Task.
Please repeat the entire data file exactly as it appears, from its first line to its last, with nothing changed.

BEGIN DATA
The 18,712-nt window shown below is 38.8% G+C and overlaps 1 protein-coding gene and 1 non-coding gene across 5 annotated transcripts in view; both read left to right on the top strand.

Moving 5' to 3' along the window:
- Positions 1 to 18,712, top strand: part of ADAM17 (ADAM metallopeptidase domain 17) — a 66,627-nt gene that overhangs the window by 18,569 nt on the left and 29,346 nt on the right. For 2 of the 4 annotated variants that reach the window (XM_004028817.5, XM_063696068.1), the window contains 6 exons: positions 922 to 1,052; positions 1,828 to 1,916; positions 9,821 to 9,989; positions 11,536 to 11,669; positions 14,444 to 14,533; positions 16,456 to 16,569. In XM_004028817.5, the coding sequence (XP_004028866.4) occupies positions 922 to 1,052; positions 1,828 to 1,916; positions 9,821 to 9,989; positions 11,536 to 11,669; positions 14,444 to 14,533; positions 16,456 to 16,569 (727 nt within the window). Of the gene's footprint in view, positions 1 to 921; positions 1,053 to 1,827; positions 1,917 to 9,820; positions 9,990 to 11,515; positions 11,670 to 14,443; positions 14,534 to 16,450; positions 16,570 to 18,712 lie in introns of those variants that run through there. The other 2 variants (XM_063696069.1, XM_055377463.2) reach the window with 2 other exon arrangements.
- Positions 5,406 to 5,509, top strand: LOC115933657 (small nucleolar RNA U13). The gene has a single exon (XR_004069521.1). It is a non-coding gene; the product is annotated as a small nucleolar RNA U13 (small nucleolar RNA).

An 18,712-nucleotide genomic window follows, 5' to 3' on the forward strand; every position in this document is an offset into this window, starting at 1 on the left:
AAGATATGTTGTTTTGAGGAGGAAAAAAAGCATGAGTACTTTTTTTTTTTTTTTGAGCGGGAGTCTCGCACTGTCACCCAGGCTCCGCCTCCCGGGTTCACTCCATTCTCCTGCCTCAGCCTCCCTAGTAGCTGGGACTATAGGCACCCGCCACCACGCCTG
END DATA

The 18,712-nt window shown below is 38.8% G+C and overlaps 1 protein-coding gene and 1 non-coding gene across 5 annotated transcripts in view; both read left to right on the top strand.

Moving 5' to 3' along the window:
- Positions 1 to 18,712, top strand: part of ADAM17 (ADAM metallopeptidase domain 17) — a 66,627-nt gene that overhangs the window by 18,569 nt on the left and 29,346 nt on the right. For 2 of the 4 annotated variants that reach the window (XM_004028817.5, XM_063696068.1), the window contains 6 exons: positions 922 to 1,052; positions 1,828 to 1,916; positions 9,821 to 9,989; positions 11,536 to 11,669; positions 14,444 to 14,533; positions 16,456 to 16,569. In XM_004028817.5, the coding sequence (XP_004028866.4) occupies positions 922 to 1,052; positions 1,828 to 1,916; positions 9,821 to 9,989; positions 11,536 to 11,669; positions 14,444 to 14,533; positions 16,456 to 16,569 (727 nt within the window). Of the gene's footprint in view, positions 1 to 921; positions 1,053 to 1,827; positions 1,917 to 9,820; positions 9,990 to 11,515; positions 11,670 to 14,443; positions 14,534 to 16,450; positions 16,570 to 18,712 lie in introns of those variants that run through there. The other 2 variants (XM_063696069.1, XM_055377463.2) reach the window with 2 other exon arrangements.
- Positions 5,406 to 5,509, top strand: LOC115933657 (small nucleolar RNA U13). The gene has a single exon (XR_004069521.1). It is a non-coding gene; the product is annotated as a small nucleolar RNA U13 (small nucleolar RNA).

An 18,712-nucleotide genomic window follows, 5' to 3' on the forward strand; every position in this document is an offset into this window, starting at 1 on the left:
AAGATATGTTGTTTTGAGGAGGAAAAAAAGCATGAGTACTTTTTTTTTTTTTTTGAGCGGGAGTCTCGCACTGTCACCCAGGCTCCGCCTCCCGGGTTCACTCCATTCTCCTGCCTCAGCCTCCCTAGTAGCTGGGACTATAGGCACCCGCCACCACGCCTG